11. S. Ye, T. Zhou, K. Cheng et al., “Carboxylic acid fullerene (C60) derivatives attenuated neuroinflammatory responses by modulating mitochondrial dynamics,” Nanoscale Research Letters, vol. 10, article 246, 2015. View at Publisher · View at Google Scholar · View at Scopus
  12. G. Gloire, S. Legrand-Poels, and J. Piette, “NF-κB activation by reactive oxygen species: fifteen years later,” Biochemical Pharmacology, vol. 72, no. 11, pp. 1493–1505, 2006. View at Publisher · View at Google Scholar · View at Scopus
  13. M. S. Hayden and S. Ghosh, “NF-κB, the first quarter-century: remarkable progress and outstanding questions,” Genes & Development, vol. 26, no. 3, pp. 203–234, 2012. View at Publisher · View at Google Scholar · View at Scopus
  14. L. M. Pedruzzi, M. B. Stockler-Pinto, M. Leite Jr., and D. Mafra, “Nrf2-keap1 system versus NF-κB: the good and the evil in chronic kidney disease?” Biochimie, vol. 94, no. 12, pp. 2461–2466, 2012. View at Publisher · View at Google Scholar · View at Scopus
  15. N. Wakabayashi, S. L. Slocum, J. J. Skoko, S. Shin, and T. W. Kensler, “When NRF2 talks, who's listening?” Antioxidants & Redox Signaling, vol. 13, no. 11, pp. 1649–1663, 2010. View at Publisher · View at Google Scholar · View at Scopus
  16. W. Li, T. O. Khor, C. Xu et al., “Activation of Nrf2-antioxidant signaling attenuates NFκB-inflammatory response and elicits apoptosis,” Biochemical Pharmacology, vol. 76, no. 11, pp. 1485–1489, 2008. View at Publisher · View at Google Scholar · View at Scopus
  17. S. V. Kostyuk, V. J. Tabakov, V. V. Chestkov et al., “Oxidized DNA induces an adaptive response in human fibroblasts,” Mutation Research/Fundamental and Molecular Mechanisms of Mutagenesis, vol. 747-748, pp. 6–18, 2013. View at Publisher · View at Google Scholar · View at Scopus
  18. A. B. Kornev, E. A. Khakina, S. I. Troyanov et al., “Facile preparation of amine and amino acid adducts of [60]fullerene using chlorofullerene C60Cl6 as a precursor,” Chemical Communications, vol. 48, no. 44, pp. 5461–5463, 2012. View at Publisher · View at Google Scholar · View at Scopus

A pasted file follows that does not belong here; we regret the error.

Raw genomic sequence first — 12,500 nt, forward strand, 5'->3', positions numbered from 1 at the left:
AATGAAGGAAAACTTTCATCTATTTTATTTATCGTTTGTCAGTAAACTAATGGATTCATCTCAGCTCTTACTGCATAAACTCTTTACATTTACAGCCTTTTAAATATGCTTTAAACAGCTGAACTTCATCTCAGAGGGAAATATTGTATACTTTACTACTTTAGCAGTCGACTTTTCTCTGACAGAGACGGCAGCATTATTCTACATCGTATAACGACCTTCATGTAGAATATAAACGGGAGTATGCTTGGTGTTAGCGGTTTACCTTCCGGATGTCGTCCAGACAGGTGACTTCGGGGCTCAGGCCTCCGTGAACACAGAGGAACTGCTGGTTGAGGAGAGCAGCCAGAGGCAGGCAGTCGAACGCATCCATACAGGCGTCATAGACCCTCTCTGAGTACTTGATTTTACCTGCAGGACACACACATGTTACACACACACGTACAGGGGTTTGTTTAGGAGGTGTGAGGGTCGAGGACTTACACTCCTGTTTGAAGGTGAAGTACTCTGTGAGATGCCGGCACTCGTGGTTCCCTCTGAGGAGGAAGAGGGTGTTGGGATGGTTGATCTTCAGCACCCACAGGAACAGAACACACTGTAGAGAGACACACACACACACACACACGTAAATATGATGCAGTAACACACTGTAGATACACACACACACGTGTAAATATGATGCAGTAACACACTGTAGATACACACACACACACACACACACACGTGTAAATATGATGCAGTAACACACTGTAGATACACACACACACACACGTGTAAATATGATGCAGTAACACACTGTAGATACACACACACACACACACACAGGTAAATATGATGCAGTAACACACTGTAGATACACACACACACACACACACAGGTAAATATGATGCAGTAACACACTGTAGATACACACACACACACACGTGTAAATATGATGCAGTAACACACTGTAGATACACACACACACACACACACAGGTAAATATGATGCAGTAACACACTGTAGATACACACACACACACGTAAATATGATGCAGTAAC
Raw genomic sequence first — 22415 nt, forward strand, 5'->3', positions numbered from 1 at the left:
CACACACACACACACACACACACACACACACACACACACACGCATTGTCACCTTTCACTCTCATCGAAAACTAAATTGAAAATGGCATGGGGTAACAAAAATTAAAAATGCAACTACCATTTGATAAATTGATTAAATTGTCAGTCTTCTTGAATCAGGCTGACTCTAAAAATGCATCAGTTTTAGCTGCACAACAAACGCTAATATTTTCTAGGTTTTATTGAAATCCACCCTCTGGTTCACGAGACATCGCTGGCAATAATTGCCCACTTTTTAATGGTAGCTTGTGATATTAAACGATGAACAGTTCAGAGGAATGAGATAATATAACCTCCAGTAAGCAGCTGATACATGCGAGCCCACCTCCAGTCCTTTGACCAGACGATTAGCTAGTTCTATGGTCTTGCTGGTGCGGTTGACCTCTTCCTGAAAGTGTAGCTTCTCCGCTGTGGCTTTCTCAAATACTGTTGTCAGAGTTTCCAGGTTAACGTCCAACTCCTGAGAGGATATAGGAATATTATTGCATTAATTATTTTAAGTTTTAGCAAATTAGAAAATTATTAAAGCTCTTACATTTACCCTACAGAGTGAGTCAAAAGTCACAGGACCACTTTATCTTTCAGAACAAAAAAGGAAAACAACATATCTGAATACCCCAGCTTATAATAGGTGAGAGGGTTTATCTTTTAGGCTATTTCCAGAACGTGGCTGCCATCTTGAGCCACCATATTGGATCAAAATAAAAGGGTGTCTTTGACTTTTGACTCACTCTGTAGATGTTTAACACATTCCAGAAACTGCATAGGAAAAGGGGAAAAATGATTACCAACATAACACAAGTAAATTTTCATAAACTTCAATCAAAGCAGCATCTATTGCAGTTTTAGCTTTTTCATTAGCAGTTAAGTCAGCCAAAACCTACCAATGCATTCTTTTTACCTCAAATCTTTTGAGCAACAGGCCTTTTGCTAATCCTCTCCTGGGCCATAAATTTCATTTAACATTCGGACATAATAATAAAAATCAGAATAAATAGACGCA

19. O. A. Troshina, P. A. Troshin, A. S. Peregudov, V. I. Kozlovskiy, J. Balzarini, and R. N. Lyubovskaya, “Chlorofullerene C60Cl6: a precursor for straightforward preparation of highly water-soluble polycarboxylic fullerene derivatives active against HIV,” Organic and Biomolecular Chemistry, vol. 5, no. 17, pp. 2783–2791, 2007. View at Publisher · View at Google Scholar · View at Scopus
  20. R. I. A. Podchernyaeva, O. V. Baklanova, L. A. Glushchenko et al., “Influenza virus reproduction in the MDCK cells adapted to growth in serum-free Hybris-2 medium,” Voprosy Virusologii, vol. 55, no. 5, pp. 47–49, 2010. View at Google Scholar · View at Scopus
  21. S. M. Santos, A. M. Dinis, F. Peixoto, L. Ferreira, A. S. Jurado, and R. A. Videira, “Interaction of fullerene nanoparticles with biomembranes: from the partition in lipid membranes to effects on mitochondrial bioenergetics,” Toxicological Sciences, vol. 138, no. 1, Article ID kft327, pp. 117–129, 2014. View at Publisher · View at Google Scholar · View at Scopus
  22. J. J. Dumas, E. Merithew, E. Sudharshan et al., “Multivalent endosome targeting by homodimeric EEA1,” Molecular Cell, vol. 8, no. 5, pp. 947–958, 2001. View at Publisher · View at Google Scholar · View at Scopus
  23. P. Guillaud, S. du Manoir, and D. Seigneurin, “Quantification and topographical description of Ki-67 antibody labelling during the cell cycle of normal fibroblastic (MRC-5) and mammary tumour cell lines (MCF-7),” Analytical Cellular Pathology, vol. 1, no. 1, pp. 25–39, 1989. View at Google Scholar · View at Scopus
  24. S. N. Naryzhny, “Proliferating cell nuclear antigen: a proteomics view,” Cellular and Molecular Life Sciences, vol. 65, no. 23, pp. 3789–3808, 2008. View at Publisher · View at Google Scholar · View at Scopus